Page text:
this-is-a-symbol ; A single symbol, dashes are allowed
another.symbol   ; Periods are allowed as well
foo$bar!<_>?     ; As are quite a few other characters

Another data type, present in some Lisp dialects, such as Emacs Lisp, Common Lisp, and several Scheme implementations, are keywords. These are also supported by lexpr. Keywords are very similiar to symbols, but are typically prefixed by : or #: and are used for different purposes in the language.

#:foo ; A keyword named "foo", written in Guile/Racket notation
:bar  ; A keyword named "bar", written in Emacs Lisp or Common Lisp notation


#t ; The literal representing true
#f ; The literal representing false

The empty list and "nil"

In traditional Lisps, the end of list is represented as by a special atom written as nil. In Scheme, the empty list is an atom written as (), and there is no special nil symbol. Both nil and the empty list are present and distinguishable in lexpr, but the empty list is not considered an atom (see also below for more on list representation in lexpr).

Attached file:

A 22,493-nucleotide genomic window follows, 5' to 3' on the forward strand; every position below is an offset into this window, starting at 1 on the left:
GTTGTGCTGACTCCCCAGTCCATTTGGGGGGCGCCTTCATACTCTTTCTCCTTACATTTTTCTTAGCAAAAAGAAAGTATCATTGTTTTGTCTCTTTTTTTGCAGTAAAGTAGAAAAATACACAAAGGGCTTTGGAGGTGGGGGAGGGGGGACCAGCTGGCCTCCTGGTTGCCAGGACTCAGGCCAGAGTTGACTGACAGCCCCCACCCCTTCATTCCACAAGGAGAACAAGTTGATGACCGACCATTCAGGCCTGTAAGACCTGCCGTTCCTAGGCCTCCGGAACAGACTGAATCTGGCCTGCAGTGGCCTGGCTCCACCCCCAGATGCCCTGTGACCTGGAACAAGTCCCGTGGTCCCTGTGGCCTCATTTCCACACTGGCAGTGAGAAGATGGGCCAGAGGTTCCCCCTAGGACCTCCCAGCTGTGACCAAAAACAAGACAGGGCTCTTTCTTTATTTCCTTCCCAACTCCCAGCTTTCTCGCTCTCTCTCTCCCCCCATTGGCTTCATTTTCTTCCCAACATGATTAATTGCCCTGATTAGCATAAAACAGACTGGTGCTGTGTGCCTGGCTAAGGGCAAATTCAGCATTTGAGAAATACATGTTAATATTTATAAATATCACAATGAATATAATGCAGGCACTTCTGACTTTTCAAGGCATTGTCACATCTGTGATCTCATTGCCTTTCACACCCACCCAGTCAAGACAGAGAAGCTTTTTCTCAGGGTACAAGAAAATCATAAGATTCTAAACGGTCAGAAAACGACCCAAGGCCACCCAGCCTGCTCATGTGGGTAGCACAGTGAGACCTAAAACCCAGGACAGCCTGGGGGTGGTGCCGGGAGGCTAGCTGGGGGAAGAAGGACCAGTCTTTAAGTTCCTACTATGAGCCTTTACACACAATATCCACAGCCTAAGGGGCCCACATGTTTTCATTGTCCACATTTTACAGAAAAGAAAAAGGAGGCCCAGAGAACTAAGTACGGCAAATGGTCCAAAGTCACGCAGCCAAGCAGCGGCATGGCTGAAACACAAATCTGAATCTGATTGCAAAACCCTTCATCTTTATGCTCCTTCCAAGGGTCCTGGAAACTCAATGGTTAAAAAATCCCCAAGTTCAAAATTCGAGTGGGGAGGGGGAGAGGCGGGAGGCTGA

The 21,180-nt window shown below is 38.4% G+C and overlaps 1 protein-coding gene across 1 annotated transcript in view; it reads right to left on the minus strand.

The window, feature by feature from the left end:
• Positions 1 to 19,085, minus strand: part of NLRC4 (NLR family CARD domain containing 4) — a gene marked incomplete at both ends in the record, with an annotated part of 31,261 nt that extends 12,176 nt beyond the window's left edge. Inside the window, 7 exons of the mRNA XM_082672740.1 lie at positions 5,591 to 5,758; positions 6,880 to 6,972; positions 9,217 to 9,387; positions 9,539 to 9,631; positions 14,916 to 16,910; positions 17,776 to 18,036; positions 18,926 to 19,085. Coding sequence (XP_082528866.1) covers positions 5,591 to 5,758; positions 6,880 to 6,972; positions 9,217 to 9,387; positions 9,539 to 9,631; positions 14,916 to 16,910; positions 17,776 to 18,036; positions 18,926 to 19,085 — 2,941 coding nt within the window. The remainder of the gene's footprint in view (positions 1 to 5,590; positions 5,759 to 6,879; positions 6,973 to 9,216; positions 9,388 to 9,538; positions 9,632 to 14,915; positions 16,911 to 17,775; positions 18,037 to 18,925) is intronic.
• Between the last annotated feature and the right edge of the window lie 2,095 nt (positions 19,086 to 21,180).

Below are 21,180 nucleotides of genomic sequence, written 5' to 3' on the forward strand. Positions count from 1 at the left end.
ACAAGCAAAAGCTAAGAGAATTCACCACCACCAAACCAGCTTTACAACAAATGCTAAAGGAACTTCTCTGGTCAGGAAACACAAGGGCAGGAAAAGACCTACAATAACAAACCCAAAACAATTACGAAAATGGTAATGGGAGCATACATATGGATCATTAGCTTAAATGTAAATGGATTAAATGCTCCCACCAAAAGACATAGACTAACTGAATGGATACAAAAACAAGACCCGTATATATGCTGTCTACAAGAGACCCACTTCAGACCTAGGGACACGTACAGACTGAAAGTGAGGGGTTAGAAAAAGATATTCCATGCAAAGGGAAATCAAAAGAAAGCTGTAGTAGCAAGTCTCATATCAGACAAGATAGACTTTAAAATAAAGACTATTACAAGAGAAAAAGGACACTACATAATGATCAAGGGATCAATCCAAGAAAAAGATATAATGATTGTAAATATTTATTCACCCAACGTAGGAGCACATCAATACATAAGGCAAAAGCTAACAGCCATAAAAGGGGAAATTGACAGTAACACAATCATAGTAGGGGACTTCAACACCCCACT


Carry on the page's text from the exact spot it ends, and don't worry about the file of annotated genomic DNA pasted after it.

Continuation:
Numbers are represented by the Number abstract data type. It can handle signed and unsigned integers, each up to 64 bit size, as well as floating point numbers.

There is nothing surprising about the number syntax, extensions such as binary, octal and hexadecimal numbers are not yet implemented.

1 -4 3.14 ; A postive, negative, and a floating point number


"Hello World!"


Lists are a sequence of values, of either atoms or lists. In fact, Lisp does not have a "real" list data type, but instead lists are represented by chains of so-called "cons cells", which are used to form a singly-linked list, terminated by the empty list (or nil in tradional Lisps). It is also possible for the terminator to not be the empty list, but instead be an arbitrary primitive data type (i.e., an atom). In this case, the list is refered to as an "improper" or "dotted" list. Here are some examples:

("Hello" "World")   ; A regular list
;; A list having with another, single-element, list as
;; its second item
("Hello" ("World"))
(1 . 2) ; A cons cell, represented as an improper list by `lexpr`
(1 2 . 3) ; A dotted (improper) list